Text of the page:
This image of novelist Myriam Harry in Chinese garb appears in black and white in my book, but it’s far more dramatic on its original tangerine background. Harry was a Parisienne by way of Berlin and Jerusalem, where she was born. Readers loved the authentic feel of her autobiographical work The Conquest of Jerusalem, which earned her the very first Prix Vie Heureuse, later to become the Prix Femina. This much-coveted prize is still awarded by an all-woman jury, although both male and female authors are eligible. Other fun fact, for all you biblical scholars out there: Myriam’s father was the antiquities dealer Moses Shapira, famously accused of having fabricated ancient parchments. The humiliated Shapira committed suicide; it’s now widely believed those strips were part of the Dead Sea scrolls.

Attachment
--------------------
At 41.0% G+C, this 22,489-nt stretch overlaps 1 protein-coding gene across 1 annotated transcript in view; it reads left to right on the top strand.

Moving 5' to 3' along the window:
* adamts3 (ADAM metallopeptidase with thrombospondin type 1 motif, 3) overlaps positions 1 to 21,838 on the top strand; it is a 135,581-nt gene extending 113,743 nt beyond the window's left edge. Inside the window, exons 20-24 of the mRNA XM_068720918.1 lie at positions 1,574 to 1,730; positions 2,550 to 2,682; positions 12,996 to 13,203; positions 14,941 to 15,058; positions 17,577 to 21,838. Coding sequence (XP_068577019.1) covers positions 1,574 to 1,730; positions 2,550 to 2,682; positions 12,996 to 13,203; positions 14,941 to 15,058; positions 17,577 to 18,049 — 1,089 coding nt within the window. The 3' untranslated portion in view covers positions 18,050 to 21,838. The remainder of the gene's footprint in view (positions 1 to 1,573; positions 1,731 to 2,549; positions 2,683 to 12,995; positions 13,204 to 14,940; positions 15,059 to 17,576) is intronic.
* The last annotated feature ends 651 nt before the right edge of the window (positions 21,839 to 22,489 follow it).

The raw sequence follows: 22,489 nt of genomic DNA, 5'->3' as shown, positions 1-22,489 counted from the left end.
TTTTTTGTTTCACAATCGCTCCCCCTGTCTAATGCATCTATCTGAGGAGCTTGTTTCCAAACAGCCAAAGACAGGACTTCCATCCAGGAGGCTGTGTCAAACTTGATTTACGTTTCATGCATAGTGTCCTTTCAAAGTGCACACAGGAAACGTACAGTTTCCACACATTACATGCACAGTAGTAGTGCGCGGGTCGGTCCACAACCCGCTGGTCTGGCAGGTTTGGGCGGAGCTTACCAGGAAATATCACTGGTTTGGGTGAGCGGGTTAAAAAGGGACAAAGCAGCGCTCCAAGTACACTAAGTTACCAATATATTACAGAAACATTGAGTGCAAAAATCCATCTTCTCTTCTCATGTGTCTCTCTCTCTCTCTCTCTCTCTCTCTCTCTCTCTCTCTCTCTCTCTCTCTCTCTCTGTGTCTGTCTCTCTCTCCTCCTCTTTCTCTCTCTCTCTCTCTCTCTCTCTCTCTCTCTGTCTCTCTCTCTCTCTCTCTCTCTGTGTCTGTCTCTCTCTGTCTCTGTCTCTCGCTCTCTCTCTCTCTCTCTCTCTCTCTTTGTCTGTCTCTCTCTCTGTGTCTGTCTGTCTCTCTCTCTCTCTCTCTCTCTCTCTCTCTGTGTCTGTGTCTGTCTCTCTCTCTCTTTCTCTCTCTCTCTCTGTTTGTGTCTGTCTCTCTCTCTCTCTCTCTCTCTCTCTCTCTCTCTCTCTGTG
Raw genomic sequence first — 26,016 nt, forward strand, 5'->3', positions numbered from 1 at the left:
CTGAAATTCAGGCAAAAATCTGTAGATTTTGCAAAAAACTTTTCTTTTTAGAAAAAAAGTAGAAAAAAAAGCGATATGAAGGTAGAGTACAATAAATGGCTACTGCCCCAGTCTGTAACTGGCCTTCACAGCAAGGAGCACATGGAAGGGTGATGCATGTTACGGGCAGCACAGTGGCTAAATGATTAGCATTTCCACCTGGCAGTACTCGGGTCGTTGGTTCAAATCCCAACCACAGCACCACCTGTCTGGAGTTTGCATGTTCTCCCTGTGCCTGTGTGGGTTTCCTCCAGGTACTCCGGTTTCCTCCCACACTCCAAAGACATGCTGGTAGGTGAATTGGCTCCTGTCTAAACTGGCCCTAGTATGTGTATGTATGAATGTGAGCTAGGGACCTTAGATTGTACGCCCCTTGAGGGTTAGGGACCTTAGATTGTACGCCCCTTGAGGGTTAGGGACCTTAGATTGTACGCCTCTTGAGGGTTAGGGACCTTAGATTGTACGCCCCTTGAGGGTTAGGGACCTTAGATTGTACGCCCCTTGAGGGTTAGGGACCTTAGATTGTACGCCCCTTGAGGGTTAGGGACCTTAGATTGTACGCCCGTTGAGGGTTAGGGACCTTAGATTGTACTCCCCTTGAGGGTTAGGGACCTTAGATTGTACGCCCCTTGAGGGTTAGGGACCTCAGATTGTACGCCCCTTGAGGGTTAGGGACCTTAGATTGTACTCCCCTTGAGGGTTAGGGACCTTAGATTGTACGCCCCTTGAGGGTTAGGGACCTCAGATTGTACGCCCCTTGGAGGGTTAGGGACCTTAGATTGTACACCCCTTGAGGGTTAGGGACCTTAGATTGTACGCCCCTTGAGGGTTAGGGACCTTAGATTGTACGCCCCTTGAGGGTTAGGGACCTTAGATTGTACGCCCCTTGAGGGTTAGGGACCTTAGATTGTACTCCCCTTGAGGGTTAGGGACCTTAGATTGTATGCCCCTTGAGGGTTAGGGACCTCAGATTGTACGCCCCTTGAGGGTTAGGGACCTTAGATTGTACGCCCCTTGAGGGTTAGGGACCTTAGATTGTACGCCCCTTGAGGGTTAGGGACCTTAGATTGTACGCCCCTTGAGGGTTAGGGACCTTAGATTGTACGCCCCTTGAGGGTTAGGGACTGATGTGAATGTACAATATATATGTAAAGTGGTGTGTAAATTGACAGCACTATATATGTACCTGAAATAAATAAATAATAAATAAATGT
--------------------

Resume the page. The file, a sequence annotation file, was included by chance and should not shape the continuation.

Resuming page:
Readers delighted in Harry’s costume changes, as she moved from veiled Middle Eastern woman to high society authoress and back again
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